I sort of get it, though. As one who came of age in the sixties, I am a Vietnam Veteran, and while I will freely talk about what it’s like to ride out a hurricane on a small wooden ship, stand a pier watch in freezing rain, or hold a 25,000 ton fleet oiler steady in a seaway while a helicopter medevacs a stricken shipmate, I don’t talk about ‘Nam. I can’t. I tried to write a work of fiction incorporating some of the events that happened to me; it doesn’t come. What happened there stays there, somehow part of a sacred core that no one is allowed to touch. The 9/11 survivors had their “Tour in ‘nam” visited on them in a single morning, and with none of the training or preparation we had as soldiers and sailors. I briefly mention my own experience here as a reference point, but had I made a dozen tours, it would pale by comparison to what these people went through.

My grandparents recognized one date on which they remembered where they were, what they were wearing, who they were with, what song was playing, everything, like it had just happened moments ago. Their Date was December 7th, 1941. In the aftermath of that memory, their generation rolled up their sleeves and went to work. My grandma took a job building fighter planes for Lockheed, Rosie the riveter, freeing up a man to carry a gun. And carry guns they did. They made sacrifices on the home front, endured rationing, saved cans, turned in their aluminum pots and pans so that their soldiers, the Greatest Generation, could stamp out the greatest evil of their day, a pair of Empires so vile that we allied with Josef Stalin’s Soviet Union to defeat them.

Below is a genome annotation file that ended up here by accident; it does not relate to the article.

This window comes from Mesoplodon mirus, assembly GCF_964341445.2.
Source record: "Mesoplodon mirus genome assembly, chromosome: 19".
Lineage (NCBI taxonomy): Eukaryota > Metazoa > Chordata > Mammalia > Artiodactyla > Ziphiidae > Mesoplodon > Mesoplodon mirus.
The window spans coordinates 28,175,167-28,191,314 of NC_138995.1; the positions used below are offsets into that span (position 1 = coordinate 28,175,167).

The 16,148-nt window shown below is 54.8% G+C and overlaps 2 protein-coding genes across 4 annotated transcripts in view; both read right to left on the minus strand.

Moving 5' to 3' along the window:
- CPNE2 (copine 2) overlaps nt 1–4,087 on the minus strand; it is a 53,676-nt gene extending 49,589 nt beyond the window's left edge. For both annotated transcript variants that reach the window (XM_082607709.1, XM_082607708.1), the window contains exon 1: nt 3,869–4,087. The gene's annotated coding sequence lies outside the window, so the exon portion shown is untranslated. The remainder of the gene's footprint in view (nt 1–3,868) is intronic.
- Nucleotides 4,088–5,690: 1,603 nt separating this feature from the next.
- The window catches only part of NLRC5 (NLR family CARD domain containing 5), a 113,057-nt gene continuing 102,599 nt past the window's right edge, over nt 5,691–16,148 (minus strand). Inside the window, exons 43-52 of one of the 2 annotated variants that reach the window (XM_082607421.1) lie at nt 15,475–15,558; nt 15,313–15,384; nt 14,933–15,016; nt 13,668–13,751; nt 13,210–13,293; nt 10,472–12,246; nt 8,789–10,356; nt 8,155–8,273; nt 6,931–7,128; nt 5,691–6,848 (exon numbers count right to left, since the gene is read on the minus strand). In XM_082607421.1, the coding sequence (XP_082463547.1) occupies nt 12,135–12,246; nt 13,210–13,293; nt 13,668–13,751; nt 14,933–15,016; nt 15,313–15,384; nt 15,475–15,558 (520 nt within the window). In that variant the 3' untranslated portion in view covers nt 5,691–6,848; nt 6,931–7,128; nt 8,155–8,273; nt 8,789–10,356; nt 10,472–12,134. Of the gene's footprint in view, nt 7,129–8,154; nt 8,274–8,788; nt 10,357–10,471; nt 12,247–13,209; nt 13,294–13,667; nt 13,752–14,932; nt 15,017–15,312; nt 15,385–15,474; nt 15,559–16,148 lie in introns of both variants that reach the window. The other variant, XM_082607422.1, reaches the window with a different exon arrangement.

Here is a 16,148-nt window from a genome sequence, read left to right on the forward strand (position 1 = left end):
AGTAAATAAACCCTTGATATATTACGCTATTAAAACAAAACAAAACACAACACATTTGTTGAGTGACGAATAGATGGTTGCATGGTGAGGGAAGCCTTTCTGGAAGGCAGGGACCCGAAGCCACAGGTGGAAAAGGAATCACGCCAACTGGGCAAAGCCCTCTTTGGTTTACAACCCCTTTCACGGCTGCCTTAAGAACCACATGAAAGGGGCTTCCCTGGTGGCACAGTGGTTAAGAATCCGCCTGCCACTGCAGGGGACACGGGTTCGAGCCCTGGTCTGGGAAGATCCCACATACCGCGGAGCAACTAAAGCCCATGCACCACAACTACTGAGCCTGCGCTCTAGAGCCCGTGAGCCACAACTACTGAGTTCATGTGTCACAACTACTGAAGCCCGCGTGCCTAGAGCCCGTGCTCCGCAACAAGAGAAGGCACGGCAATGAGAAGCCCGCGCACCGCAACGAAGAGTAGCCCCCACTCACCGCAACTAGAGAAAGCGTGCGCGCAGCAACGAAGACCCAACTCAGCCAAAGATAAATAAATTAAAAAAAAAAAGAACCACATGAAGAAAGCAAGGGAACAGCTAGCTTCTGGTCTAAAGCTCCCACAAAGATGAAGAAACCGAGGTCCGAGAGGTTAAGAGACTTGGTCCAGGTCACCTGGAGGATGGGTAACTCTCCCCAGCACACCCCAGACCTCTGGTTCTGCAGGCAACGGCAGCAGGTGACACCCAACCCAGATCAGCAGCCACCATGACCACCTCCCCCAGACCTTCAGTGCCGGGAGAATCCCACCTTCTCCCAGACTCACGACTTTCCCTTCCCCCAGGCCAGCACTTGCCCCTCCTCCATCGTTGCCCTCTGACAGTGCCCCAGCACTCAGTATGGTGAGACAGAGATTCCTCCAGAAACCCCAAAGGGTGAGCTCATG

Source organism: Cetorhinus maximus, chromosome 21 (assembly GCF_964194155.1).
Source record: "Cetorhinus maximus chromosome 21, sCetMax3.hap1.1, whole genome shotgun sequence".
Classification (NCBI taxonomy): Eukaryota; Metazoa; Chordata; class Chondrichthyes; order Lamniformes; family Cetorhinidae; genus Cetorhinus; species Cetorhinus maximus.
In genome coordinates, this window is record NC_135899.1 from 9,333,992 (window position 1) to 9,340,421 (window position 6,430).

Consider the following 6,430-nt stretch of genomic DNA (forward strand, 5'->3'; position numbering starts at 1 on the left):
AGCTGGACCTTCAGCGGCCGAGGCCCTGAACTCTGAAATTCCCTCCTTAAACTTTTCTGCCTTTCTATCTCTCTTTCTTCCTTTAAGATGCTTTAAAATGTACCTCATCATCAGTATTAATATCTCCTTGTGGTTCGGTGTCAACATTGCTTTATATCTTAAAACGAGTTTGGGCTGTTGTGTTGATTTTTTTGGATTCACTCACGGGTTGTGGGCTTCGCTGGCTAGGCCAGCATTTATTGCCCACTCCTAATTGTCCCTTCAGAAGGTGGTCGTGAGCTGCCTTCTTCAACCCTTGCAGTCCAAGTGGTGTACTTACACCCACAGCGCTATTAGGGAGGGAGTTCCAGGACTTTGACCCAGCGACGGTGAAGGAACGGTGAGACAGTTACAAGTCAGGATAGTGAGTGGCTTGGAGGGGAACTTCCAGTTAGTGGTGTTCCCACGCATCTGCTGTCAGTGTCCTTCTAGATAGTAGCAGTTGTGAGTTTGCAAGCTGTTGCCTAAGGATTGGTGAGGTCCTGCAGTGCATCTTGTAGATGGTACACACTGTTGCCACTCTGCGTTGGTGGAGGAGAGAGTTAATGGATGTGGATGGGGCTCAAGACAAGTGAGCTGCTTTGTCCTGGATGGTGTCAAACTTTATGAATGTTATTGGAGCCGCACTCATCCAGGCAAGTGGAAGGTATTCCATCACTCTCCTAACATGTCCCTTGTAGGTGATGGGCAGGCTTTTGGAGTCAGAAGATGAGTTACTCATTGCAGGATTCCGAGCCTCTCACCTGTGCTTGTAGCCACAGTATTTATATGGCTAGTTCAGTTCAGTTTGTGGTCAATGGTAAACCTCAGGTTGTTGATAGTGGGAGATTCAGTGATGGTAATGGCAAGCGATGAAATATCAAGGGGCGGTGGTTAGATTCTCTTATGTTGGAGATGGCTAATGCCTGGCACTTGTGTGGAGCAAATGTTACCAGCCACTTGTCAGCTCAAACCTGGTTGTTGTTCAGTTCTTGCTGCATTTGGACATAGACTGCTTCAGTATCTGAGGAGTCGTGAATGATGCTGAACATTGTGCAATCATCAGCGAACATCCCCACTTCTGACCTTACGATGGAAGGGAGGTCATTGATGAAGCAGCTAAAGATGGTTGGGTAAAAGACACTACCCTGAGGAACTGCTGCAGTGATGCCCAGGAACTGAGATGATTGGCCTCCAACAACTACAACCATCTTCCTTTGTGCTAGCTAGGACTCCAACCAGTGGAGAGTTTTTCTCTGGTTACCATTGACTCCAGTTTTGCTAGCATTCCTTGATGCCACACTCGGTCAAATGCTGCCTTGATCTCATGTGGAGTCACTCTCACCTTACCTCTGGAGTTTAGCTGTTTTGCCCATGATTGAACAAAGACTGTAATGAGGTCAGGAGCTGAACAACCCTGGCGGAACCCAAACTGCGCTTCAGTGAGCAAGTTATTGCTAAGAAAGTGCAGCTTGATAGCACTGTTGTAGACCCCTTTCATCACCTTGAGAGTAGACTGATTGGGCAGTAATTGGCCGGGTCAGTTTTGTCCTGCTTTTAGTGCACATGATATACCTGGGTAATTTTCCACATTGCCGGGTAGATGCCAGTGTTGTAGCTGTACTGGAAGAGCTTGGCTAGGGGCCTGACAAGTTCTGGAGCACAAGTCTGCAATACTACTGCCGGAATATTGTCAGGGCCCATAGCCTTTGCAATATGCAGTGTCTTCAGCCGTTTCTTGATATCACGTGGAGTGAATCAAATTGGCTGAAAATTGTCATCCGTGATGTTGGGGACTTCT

How is our generation measuring up? Not well. Who do you know that has made one meaningful sacrifice? Oh, an individual here and there, and certainly those who have joined the services to stand in the face of a form of evil that will commit mass murder in the name of their god, but what is happening on the home front? Practically nothing. We whine about the price of bread while our soldiers die in faraway lands so that we can sleep peacefully in our comfortable beds. As Kipling noted over a century ago:

“Makin’ mock o’ uniforms that guard you while you sleep

Is cheaper than them uniforms, and they’re starvation cheap.